- Get some physical activity daily. Remember, 10,000 steps a day toward physical health.
- Use gratitude journaling. When you are focusing on thankful thoughts, you cannot have anxious or negative thoughts at the same time.
- Tune in to some favorite music. As my father said, “Always have it playing!”
- Have some midday meditation. Try a guided meditation video on YouTube or a free mindfulness app.
- Read a good book. Read a chapter from one of the 22 Best Positive Thinking Books (to Read in 2022).
- Create a vision board. Look into the future and daydream about positive things, like your healthy savings account, your dream vacation, or that promotion at work.
- Get plenty of sleep. This helps your memory, raises energy levels, relieves irritability, and lets your body recover from the day.
- Set an end to your workday. Set clear boundaries between your workday and your personal time.
“Protect your time with your life.” - Bert Jacobs, co-founder of Life Is Good and presenter at 2022 ATD International Conference and Expo, “Closing General Session: Life is Good – the Power of Optimism.”
There are times we encounter challenging situations in the workplace that trigger negative thinking. It can be very difficult to pivot out of negative thoughts. Sometimes you may need training to help you through difficult and stressful situations. Training can help you maintain your composure and work through difficult situations with diplomacy and empathy. Training can also build confidence and help support a more positive attitude.
HSI offers many training topics that could help employees work through challenging situations:
- Concerned Conversations
- Dealing with Difficult Coworkers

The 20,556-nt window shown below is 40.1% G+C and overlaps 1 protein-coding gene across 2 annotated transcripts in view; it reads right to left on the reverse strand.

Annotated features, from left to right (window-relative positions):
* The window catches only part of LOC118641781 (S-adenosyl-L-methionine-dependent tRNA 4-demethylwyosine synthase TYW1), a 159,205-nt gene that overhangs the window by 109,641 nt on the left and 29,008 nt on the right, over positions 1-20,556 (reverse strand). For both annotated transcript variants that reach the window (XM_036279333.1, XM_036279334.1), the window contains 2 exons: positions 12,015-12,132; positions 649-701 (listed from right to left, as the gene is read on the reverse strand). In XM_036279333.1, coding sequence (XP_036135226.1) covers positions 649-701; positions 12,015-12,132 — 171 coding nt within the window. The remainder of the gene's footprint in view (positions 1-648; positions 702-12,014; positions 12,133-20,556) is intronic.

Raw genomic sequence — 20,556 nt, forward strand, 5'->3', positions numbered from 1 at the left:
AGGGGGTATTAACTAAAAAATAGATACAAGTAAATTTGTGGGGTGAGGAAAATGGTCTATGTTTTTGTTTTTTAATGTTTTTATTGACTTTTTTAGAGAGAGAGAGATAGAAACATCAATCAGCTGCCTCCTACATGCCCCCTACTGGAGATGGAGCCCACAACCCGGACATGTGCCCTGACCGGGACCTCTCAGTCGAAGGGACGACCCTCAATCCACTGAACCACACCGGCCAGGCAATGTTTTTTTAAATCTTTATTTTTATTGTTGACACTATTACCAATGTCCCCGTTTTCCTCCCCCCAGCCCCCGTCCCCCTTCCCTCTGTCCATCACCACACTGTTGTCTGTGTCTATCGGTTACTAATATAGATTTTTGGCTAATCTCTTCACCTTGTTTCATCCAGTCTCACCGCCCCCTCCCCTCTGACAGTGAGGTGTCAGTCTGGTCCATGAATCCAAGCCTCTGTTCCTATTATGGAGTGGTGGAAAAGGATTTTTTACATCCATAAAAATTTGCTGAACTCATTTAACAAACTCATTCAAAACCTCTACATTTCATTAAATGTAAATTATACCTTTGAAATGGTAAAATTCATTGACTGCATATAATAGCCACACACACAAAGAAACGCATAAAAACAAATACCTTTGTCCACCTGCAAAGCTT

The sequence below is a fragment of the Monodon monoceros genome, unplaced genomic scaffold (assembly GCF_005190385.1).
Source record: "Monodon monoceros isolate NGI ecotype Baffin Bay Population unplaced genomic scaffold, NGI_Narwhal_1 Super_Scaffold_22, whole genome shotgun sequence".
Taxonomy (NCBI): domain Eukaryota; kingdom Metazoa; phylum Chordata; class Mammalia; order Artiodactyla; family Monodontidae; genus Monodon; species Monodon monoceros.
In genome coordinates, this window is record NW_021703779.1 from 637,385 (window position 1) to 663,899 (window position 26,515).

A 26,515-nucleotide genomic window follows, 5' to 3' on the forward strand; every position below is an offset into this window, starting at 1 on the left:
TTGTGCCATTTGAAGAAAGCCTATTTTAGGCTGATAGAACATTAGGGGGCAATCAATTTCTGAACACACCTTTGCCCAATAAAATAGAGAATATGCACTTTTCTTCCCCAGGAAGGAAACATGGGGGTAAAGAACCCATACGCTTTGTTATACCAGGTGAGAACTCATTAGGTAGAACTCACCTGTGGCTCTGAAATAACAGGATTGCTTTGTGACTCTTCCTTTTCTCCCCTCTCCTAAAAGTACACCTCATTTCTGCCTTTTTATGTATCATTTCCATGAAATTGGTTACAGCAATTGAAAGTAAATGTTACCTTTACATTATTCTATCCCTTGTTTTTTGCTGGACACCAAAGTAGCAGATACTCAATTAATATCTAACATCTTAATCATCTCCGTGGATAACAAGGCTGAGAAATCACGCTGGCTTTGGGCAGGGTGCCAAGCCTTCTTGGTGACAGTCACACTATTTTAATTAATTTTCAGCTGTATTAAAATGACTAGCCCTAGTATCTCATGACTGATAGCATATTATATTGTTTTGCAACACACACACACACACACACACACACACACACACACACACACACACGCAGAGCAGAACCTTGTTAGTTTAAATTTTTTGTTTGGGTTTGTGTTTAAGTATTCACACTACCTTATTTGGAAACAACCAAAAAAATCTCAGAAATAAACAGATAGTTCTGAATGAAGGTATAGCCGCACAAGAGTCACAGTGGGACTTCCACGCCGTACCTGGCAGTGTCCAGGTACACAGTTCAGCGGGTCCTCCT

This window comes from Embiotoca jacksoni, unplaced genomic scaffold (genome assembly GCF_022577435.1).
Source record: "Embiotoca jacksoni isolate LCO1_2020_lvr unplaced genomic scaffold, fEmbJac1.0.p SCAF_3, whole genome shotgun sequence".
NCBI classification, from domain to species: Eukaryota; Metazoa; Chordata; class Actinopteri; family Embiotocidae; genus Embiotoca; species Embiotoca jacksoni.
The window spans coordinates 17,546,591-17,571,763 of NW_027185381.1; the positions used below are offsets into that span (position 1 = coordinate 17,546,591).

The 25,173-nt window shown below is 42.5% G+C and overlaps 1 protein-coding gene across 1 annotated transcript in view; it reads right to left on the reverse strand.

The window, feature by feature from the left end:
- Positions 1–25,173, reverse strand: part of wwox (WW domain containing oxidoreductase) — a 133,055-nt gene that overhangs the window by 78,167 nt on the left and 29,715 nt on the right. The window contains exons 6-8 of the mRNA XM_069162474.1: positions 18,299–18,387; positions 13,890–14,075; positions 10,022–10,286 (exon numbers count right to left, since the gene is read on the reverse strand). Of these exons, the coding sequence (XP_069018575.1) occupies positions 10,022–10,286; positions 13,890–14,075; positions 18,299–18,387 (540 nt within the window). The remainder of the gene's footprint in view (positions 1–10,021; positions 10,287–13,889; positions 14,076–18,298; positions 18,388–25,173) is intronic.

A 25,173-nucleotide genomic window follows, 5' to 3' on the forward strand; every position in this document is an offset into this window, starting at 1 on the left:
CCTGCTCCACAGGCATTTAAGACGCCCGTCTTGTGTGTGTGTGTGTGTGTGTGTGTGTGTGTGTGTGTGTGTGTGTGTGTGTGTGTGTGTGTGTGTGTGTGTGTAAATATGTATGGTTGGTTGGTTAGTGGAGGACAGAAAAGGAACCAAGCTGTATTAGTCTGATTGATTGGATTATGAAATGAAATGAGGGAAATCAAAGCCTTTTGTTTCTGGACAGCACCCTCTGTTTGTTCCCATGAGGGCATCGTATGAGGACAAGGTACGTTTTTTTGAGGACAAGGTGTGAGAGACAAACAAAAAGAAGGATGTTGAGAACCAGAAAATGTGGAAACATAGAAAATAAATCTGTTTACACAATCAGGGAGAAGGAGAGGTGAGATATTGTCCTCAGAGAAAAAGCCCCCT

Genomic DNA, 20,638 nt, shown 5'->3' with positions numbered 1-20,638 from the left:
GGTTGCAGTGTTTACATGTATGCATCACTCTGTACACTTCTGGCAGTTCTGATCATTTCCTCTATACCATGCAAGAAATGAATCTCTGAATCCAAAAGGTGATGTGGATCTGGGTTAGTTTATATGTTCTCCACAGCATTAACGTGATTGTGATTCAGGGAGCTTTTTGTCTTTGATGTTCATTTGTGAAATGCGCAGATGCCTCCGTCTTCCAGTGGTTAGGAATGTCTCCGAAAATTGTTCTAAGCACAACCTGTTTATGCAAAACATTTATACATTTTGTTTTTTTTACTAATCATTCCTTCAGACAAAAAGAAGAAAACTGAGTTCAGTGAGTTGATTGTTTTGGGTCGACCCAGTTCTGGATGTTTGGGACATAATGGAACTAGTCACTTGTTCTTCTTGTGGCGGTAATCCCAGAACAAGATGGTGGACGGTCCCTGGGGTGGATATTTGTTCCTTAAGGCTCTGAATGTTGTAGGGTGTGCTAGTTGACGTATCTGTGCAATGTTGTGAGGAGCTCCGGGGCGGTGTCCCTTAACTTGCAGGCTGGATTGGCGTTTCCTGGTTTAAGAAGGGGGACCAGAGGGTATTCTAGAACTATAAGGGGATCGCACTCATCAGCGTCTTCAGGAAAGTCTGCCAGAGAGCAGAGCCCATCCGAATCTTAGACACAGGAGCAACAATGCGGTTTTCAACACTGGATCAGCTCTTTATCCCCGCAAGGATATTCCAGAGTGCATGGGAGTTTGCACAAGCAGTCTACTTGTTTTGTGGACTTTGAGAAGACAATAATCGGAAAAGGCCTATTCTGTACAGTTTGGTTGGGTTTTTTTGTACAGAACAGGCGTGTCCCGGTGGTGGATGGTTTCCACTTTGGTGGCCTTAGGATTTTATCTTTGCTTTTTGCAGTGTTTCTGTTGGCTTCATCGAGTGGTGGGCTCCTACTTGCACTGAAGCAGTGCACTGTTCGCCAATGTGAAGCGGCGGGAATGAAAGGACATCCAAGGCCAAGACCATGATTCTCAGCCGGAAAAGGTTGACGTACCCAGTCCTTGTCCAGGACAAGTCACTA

- Difficult Customers
- Emotional Intelligence
- How to Handle Negative Feedback
- Keep Your Cool
Offering an employee training and development program can not only help employees through difficult situations, but also position them for improved productivity and future promotions. Years ago, my employer valued my expertise in art direction. But I needed training in negotiating techniques. Access to that training proved invaluable, giving me more confidence and a positive outlook, while increasing my worth to the company overall.
A few courses from our Business Skills Library that could help build a positive thinking culture include:
- Compliments: How to Receive a Compliment
- Cultivating Gratitude
- Fix that Bad Attitude
- Making Your Work More Meaningful
- Staying Positive
- Unconscious Bias
- Working Well with Everyone
Many of our clients open their HSI training library to employees for self-directed learning. Employees can choose off-the-shelf training video courses best suited for their unique needs. Sign up for a free trial of our HSI LMS. You will have access to our Business Skills library, to watch the courses mentioned.
According to developgoodhabits.com, it takes an average of 66 days to form a new habit. Make a conscious decision today, and turn these positive thinking exercises into habits. As you begin taking these positive steps, you’ll be spreading good along your path and with all those you encounter.
“Keep your face always toward the sunshine and the shadows will fall behind you.” - Walt Whitman